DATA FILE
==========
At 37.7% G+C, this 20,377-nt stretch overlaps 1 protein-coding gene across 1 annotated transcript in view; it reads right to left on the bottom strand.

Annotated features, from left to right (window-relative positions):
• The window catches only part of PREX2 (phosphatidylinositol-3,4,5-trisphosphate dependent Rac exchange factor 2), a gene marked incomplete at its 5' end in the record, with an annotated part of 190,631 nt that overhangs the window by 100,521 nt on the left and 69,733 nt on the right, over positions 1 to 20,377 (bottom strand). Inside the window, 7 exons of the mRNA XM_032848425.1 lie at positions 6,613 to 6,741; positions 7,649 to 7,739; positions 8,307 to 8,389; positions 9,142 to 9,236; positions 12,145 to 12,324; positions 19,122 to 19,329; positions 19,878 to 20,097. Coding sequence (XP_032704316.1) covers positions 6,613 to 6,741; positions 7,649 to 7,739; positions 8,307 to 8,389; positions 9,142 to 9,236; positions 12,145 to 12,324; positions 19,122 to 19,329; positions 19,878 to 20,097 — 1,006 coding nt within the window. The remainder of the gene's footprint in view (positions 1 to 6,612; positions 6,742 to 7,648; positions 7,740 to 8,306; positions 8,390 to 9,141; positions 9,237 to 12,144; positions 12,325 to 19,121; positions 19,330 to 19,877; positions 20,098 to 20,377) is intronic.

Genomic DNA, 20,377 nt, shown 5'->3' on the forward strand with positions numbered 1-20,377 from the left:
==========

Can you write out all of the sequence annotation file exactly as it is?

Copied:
At 37.7% G+C, this 20,377-nt stretch overlaps 1 protein-coding gene across 1 annotated transcript in view; it reads right to left on the bottom strand.

Annotated features, from left to right (window-relative positions):
• The window catches only part of PREX2 (phosphatidylinositol-3,4,5-trisphosphate dependent Rac exchange factor 2), a gene marked incomplete at its 5' end in the record, with an annotated part of 190,631 nt that overhangs the window by 100,521 nt on the left and 69,733 nt on the right, over positions 1 to 20,377 (bottom strand). Inside the window, 7 exons of the mRNA XM_032848425.1 lie at positions 6,613 to 6,741; positions 7,649 to 7,739; positions 8,307 to 8,389; positions 9,142 to 9,236; positions 12,145 to 12,324; positions 19,122 to 19,329; positions 19,878 to 20,097. Coding sequence (XP_032704316.1) covers positions 6,613 to 6,741; positions 7,649 to 7,739; positions 8,307 to 8,389; positions 9,142 to 9,236; positions 12,145 to 12,324; positions 19,122 to 19,329; positions 19,878 to 20,097 — 1,006 coding nt within the window. The remainder of the gene's footprint in view (positions 1 to 6,612; positions 6,742 to 7,648; positions 7,740 to 8,306; positions 8,390 to 9,141; positions 9,237 to 12,144; positions 12,325 to 19,121; positions 19,330 to 19,877; positions 20,098 to 20,377) is intronic.

Genomic DNA, 20,377 nt, shown 5'->3' on the forward strand with positions numbered 1-20,377 from the left: